Scatter graphics: National League, 6 Feb 2016

Here are updated scatter graphics for the National League, which compare the attacking and defensive performance of each club. These are explained here if you haven’t seen them before and the previous instalment is here.

Shot dominance

First of all, here is how the number of shots taken by each club compares with those they face in return. The average number of shots taken per match is on the horizontal and the average number faced is on the vertical, so bottom right (take plenty, allow few in return) is good while top left (take few, allow plenty) is bad. The stripes are like contours: the greener the stripe, the better the performance (and vice versa for red).

NL Att Def 2016-02-06

Grimsby remain the division’s most dominant side, taking more shots than anyone except Woking and allowing fewer than everyone else; marginally fewer than Eastleigh.

Woking may create plenty of chances but only two clubs – Kidderminster and Altrincham – have allowed more. At the opposite end of the spectrum, fellow play-off chasers Braintree allow fewer shots than all but four clubs but only four have taken fewer themselves.

Gateshead are comfortably inside the top half despite taking fewer shots than anyone else – this will become less mysterious in the next graphic.

Attacking effectiveness

Now let’s look at attacking alone. The horizontal axis stays the same as in the graphic above, but now the vertical shows the average number of shots needed to score each league goal. Therefore bottom right is good (taking lots of shots and needing fewer efforts to convert) and top left is bad:

NL Att 2016-02-06

I mentioned Gateshead above as doing well despite taking fewer shots than anyone else, and we can see here that they are among the most clinical finishers in the division.

While it’s no surprise to see Grimsby, Cheltenham and Eastleigh – all in the current top five – among the sharpest finishers at the bottom of the graphic, it’s interesting to see newly-promoted Bromley netting with similar precision.

The most wasteful finishers are another newly-promoted side: Boreham Wood have needed almost twice as many attempts to score each goal so far this season/

Defensive effectiveness

Next let’s look at the defensive situation – basically take the above chart and replace the word “taken” for “faced” on both axes. Now top left is good – facing fewer shots and able to soak up more per goal conceded – and bottom right is bad:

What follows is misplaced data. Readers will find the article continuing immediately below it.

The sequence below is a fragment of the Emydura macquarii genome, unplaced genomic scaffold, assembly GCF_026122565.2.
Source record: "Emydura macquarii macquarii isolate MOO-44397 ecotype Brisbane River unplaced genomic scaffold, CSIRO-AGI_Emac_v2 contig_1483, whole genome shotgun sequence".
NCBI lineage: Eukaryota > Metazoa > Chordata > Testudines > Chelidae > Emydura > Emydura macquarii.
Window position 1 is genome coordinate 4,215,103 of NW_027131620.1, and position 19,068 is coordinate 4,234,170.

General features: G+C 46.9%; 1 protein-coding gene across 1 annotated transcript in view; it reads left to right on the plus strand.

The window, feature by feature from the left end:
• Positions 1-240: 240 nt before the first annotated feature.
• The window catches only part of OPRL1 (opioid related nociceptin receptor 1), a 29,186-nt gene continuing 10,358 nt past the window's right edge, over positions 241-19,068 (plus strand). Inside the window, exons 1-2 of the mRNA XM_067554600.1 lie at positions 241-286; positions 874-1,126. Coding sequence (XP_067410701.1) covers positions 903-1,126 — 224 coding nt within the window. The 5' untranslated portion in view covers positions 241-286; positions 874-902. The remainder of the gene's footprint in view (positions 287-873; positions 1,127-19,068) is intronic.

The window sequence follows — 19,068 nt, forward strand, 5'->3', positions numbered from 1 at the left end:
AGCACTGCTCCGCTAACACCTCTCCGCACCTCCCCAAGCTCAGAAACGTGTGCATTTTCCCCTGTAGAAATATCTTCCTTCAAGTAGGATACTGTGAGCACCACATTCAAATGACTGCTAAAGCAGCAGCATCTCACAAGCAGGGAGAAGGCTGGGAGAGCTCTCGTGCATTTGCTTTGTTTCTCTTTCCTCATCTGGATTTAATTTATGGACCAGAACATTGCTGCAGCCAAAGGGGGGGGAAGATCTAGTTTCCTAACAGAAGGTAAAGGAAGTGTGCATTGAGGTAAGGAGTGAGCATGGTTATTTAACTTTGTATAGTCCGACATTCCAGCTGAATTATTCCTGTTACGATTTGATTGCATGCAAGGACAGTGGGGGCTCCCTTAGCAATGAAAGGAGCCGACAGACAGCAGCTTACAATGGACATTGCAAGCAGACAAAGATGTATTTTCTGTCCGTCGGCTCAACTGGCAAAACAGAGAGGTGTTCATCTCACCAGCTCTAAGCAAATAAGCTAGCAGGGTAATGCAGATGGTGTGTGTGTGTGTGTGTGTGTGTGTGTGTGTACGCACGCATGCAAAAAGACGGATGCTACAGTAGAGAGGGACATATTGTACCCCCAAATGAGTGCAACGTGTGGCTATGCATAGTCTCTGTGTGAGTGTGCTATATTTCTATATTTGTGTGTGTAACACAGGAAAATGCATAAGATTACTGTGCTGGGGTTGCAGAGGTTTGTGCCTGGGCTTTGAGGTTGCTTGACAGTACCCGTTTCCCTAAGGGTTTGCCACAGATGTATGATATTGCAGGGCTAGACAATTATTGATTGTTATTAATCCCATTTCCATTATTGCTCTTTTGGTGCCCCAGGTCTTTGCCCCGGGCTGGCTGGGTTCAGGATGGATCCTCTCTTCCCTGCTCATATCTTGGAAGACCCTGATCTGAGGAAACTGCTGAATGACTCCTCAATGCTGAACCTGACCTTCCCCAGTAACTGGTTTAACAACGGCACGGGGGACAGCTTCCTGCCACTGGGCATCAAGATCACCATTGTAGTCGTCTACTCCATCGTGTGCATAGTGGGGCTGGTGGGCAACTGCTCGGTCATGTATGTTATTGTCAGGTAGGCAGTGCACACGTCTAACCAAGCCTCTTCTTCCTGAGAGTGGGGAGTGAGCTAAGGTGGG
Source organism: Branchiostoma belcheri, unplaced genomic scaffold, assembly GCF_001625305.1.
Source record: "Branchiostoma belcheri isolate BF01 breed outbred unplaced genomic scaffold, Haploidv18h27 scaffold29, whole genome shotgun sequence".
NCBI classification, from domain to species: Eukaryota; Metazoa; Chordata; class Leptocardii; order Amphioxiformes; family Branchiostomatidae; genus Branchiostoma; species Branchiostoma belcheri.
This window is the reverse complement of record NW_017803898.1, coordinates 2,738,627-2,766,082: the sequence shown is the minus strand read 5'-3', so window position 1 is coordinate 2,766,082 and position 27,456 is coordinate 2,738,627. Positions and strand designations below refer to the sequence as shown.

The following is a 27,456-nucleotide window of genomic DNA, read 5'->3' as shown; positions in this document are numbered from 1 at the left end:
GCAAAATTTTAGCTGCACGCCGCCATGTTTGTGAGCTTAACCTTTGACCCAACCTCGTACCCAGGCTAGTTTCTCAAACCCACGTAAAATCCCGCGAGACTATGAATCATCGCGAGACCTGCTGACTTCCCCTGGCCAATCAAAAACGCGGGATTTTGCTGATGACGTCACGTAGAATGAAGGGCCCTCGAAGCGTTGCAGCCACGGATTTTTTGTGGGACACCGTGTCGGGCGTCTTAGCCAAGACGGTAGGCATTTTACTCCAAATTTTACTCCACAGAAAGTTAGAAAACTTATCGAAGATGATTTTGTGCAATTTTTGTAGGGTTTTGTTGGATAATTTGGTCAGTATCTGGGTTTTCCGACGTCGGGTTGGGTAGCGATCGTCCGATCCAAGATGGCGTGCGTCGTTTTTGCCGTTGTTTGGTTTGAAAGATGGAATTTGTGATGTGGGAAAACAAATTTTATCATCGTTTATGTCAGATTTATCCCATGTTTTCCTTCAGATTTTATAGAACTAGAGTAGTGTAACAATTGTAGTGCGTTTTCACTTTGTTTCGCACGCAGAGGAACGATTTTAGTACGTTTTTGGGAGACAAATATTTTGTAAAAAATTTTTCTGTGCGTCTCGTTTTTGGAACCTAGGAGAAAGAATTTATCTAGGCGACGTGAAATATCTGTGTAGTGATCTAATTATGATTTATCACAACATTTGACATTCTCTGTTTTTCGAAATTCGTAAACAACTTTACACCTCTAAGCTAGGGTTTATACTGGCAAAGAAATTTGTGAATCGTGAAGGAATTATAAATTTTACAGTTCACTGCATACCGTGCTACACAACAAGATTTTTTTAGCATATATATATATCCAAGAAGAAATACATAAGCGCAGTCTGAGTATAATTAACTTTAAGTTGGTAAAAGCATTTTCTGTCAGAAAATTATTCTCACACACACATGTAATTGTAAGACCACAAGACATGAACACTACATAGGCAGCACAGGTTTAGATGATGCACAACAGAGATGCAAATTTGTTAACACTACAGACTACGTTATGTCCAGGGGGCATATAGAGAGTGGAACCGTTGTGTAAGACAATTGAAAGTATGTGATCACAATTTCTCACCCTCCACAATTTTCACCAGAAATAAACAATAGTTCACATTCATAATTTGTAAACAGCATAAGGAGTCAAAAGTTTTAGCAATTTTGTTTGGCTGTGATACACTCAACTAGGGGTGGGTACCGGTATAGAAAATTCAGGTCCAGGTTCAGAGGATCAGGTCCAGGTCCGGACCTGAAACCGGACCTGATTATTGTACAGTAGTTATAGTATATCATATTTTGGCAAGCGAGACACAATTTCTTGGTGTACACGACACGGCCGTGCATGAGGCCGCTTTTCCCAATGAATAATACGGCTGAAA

NL Def 2016-02-06

Two sides stand out at the top: both Cheltenham and Braintree have been impressively resilient at the back, soaking up around four more shots for each goal conceded than the average club.

Despite allowing among the fewest shots, Eastleigh and Wrexham concede very readily from those their opponents are able to take.

While Altrincham have allowed the most shots by far, they’ve been slightly better than average at keeping them out. The likes of Bromley, Torquay and Halifax have been far more vulnerable from fewer shots faced.

Expected goals

Finally here’s an attempt at correcting the first graphic for the quality of chances created and allowed, using the same “expected goals” values that power my shot timelines (explained here). The reason for doing this is that the results tend to correlate more strongly with performance than when we treat all shots equally:
NL EG 2016-02-06

Grimsby remain ensconced in the bottom right corner: when shots are corrected for quality they stand out as the division’s best all-round performers.

Tranmere‘s recent surge into the promotion reckoning will not be a surprise to anyone who’s tracked their expected goals numbers: they’ve looked consistently strong in defence and their attacking performances have now improved to match.

In the top right we find Bromley, who we’ve seen are impressive going forward but at the expense of defensive solidity, which is nonetheless entertaining for the neutral. The safety-first approach of Braintree in the bottom left has resulted in an average of just 1.9 goals in each of their matches, compared with the 3.5 witnessed in Bromley’s.